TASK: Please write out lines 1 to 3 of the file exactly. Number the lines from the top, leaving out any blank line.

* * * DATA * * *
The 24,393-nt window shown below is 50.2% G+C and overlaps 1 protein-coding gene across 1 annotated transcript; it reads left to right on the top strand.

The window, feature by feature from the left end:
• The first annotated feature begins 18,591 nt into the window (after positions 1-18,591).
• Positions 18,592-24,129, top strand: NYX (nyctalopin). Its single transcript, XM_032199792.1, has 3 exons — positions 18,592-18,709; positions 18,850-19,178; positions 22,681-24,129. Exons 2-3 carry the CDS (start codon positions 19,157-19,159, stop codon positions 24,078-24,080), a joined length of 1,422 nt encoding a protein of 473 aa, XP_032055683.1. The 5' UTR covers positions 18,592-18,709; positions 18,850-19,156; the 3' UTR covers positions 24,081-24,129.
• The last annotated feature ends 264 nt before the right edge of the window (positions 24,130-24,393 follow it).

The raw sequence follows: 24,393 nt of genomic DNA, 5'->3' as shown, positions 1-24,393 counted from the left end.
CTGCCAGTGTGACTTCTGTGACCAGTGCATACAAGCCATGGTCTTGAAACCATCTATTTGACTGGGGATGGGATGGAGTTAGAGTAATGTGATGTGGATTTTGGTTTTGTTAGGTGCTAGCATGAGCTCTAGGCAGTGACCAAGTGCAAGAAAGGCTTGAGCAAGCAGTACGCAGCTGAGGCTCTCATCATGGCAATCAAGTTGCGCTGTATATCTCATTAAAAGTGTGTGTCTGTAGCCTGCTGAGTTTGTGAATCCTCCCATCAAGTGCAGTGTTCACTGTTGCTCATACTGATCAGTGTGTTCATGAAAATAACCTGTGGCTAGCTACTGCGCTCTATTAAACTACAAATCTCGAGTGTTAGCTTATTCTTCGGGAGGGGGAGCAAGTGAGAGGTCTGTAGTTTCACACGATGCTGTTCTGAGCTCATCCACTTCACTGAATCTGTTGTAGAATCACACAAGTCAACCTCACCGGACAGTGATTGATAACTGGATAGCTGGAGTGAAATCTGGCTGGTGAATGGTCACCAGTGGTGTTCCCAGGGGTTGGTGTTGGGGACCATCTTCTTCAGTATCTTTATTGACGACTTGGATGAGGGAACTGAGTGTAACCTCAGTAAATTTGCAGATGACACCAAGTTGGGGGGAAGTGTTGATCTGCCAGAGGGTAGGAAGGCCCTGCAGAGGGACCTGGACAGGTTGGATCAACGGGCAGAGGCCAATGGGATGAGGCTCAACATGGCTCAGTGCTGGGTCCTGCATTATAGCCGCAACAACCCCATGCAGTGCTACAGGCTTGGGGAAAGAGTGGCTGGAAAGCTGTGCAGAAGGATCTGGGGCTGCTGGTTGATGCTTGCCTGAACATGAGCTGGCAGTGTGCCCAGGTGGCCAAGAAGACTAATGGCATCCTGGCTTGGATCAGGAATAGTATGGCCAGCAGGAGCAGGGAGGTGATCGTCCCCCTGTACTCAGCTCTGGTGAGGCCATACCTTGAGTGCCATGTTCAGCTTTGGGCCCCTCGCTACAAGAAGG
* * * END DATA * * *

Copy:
The 24,393-nt window shown below is 50.2% G+C and overlaps 1 protein-coding gene across 1 annotated transcript; it reads left to right on the top strand.

The window, feature by feature from the left end:
• The first annotated feature begins 18,591 nt into the window (after positions 1-18,591).